I know Visa processes hundreds of millions of xa a day, and that my lowly $50 charge means nothing, but it only takes a single broken link to render the whole chain useless.

Written by Daniel Nichter

October 21st, 2011 at 3:47 pm

Posted in lesson

DBI ShowErrorStatement on CentOS 5.6

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DBI ShowErrorStatement doesn’t work on CentOS 5.6 because that version of CentOS still uses DBD::mysql 3.0007. Changelogs for DBI or DBD::mysql do not mention this, but by painstakingly installing different versions of DBD::mysql, I found that ShowErrorStatement works as of DBD::mysql 4.003.

Written by Daniel Nichter

August 24th, 2011 at 10:29 am

Posted in fyi

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Leave Babylon for Babylon

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In the January 31, 2011 print of the New York Times article entitled “At Flickr, Fending Off Rumors and Facebook”, Matthew Rothenberg is quoted as saying,

The goal, Mr. Rothenberg said, is to recall the experience of sharing photos before the digital age, when people would sit together on a couch, thumb through a photo album and tell stories.

“What we are trying to do at Flickr ultimately is to use all these new technologies to get back to that experience–to get back to that rich storytelling experience–and to do it in the only way it can be done, with the technologies of today,” he said.

I disagree with that quote and its underlying idea. In the first part, Mr. Rothenberg accurately recalls a common social experience: sharing photos. If you’re old enough, you’ve had such an experience. Or, if you’re younger, perhaps the only time you’ve experienced that is with your parents and their photo albums.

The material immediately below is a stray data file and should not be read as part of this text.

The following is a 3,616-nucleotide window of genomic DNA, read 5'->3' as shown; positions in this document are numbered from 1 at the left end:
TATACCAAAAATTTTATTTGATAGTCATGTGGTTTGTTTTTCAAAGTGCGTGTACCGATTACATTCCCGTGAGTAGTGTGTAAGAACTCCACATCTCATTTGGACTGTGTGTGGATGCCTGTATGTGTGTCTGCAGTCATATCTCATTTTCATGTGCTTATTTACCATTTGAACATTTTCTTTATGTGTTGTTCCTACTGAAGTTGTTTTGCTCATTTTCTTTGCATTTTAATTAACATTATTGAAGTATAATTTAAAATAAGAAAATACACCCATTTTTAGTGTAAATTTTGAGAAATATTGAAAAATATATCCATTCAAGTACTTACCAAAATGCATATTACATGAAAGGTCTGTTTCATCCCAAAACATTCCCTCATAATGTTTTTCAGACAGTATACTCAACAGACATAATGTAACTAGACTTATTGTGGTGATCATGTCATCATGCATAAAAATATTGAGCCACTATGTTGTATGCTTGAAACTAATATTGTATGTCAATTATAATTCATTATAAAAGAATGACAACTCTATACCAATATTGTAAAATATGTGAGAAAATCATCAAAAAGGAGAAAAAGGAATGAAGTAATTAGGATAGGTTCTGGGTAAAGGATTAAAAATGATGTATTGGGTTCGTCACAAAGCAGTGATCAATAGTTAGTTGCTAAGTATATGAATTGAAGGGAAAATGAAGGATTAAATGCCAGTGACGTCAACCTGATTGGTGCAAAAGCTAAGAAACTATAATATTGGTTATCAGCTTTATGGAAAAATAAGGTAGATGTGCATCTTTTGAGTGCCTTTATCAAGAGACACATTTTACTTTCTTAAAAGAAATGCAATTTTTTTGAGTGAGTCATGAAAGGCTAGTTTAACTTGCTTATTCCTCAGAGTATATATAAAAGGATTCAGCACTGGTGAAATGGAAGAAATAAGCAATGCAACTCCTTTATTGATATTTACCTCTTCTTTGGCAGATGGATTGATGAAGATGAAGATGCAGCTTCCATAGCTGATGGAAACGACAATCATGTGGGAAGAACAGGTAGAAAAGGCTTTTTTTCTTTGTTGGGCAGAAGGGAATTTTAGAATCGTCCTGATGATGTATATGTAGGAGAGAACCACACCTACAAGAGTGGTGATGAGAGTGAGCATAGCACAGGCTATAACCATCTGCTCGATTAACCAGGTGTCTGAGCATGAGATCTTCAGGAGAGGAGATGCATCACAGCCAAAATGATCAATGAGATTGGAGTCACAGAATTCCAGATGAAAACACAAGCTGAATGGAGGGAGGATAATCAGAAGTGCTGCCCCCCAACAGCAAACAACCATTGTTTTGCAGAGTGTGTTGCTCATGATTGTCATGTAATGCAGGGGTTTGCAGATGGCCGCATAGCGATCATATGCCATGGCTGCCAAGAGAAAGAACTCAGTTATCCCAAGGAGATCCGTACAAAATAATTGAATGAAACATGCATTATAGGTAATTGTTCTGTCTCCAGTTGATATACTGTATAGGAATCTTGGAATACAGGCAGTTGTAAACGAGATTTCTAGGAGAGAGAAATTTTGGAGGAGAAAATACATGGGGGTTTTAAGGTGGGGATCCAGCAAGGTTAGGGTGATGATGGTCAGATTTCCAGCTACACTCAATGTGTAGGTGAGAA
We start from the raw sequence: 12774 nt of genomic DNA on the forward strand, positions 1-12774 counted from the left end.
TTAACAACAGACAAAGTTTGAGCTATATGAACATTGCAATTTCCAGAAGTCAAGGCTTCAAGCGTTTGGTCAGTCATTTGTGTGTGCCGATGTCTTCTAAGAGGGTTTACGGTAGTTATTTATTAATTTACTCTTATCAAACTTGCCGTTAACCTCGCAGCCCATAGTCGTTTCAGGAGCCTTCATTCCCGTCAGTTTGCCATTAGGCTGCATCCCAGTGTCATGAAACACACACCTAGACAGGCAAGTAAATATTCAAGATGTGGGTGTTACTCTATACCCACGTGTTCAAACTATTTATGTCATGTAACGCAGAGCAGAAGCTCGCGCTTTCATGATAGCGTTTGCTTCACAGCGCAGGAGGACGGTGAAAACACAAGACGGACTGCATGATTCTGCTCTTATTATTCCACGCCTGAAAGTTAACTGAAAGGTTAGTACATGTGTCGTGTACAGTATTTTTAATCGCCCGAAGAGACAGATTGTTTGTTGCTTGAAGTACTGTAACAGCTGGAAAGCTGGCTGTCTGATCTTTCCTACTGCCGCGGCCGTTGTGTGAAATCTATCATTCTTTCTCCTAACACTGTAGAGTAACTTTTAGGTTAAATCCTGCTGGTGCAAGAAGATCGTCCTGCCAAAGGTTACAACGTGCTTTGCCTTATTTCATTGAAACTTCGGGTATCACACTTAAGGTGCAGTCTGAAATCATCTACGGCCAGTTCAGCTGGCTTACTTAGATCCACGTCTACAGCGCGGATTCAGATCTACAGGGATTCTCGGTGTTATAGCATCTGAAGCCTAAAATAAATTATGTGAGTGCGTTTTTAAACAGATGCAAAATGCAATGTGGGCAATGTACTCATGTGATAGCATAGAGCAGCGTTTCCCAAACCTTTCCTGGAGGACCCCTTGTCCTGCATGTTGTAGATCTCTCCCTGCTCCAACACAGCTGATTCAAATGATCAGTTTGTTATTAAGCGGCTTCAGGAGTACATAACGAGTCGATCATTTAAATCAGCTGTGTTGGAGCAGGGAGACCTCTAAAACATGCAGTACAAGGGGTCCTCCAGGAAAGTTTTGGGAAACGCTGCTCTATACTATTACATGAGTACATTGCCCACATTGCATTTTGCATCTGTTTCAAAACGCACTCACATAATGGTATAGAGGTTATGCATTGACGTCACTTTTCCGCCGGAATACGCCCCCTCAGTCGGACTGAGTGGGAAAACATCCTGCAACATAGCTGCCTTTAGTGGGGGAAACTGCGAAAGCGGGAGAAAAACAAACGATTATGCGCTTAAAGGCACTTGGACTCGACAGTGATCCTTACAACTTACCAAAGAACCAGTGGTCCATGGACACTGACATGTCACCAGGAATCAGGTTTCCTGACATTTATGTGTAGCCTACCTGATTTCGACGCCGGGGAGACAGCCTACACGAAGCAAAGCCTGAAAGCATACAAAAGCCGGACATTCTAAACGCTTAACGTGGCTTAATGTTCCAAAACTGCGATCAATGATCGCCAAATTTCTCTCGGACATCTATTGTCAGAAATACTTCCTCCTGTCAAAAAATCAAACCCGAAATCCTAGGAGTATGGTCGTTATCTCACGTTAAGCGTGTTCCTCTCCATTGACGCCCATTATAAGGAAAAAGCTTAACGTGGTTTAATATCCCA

Where I disagree is the second part, where Mr. Rothenberg says that the “only way” we can return to this experience is with the “technologies of today.” Mr. Rothenberg, I contend, has left Babylon for Babylon.

True, few people actually print photos, put them in a physical photo album, and then sit on a couch and tells stories while thumbing through that album. But we never lost the heart of that experience which is, in Mr. Rothenberg’s words, that “rich storytelling experience.” Since we never lost it, we don’t need to get back to it. Hence the expression “leave Babylon for Babylon” which means: to attempt to obtain something that one already has; or,to leave for a destination which is the same as the point of departure.

Mr. Rothenberg is incorrect in suggesting that our only return to the rich storytelling experience is with the “technologies of today.” By that he seems to suggest that online photo storage services like Flickr are our only option. But that’s far from the truth: we can still buy physical photo albums, and printing pictures from digital cameras is very easy and convenient. And plus, even if a method of doing something is no longer employed, that does not entail that that method is no longer available. So we have gotten away from the rich storytelling experience if online photo storage sites are our only option, but they are not our only option.

I am admittedly belaboring the point and I suspect that Mr. Rothenberg didn’t mean to be taken so literally and critically. My general argument is: technology should not introduce problems.

That seems obvious right now and nobody likes problematic technology, but aren’t we all guilty of hassling with technology? A common problem with technology is an incompatibility between how humans work and how technology works. Some things can be translated into technology without this problem and, better yet, improve how humans work. For example: credit card processing. Before card readers, the Internet and online instant-access banking systems, the paper method (with carbon-copy paper and that manual copy device) was slow and problematic. Conversely, some things do not translate well into technology. The storytelling experience with photo albums is one such thing, at least insofar as Flickr can accomplish with their website.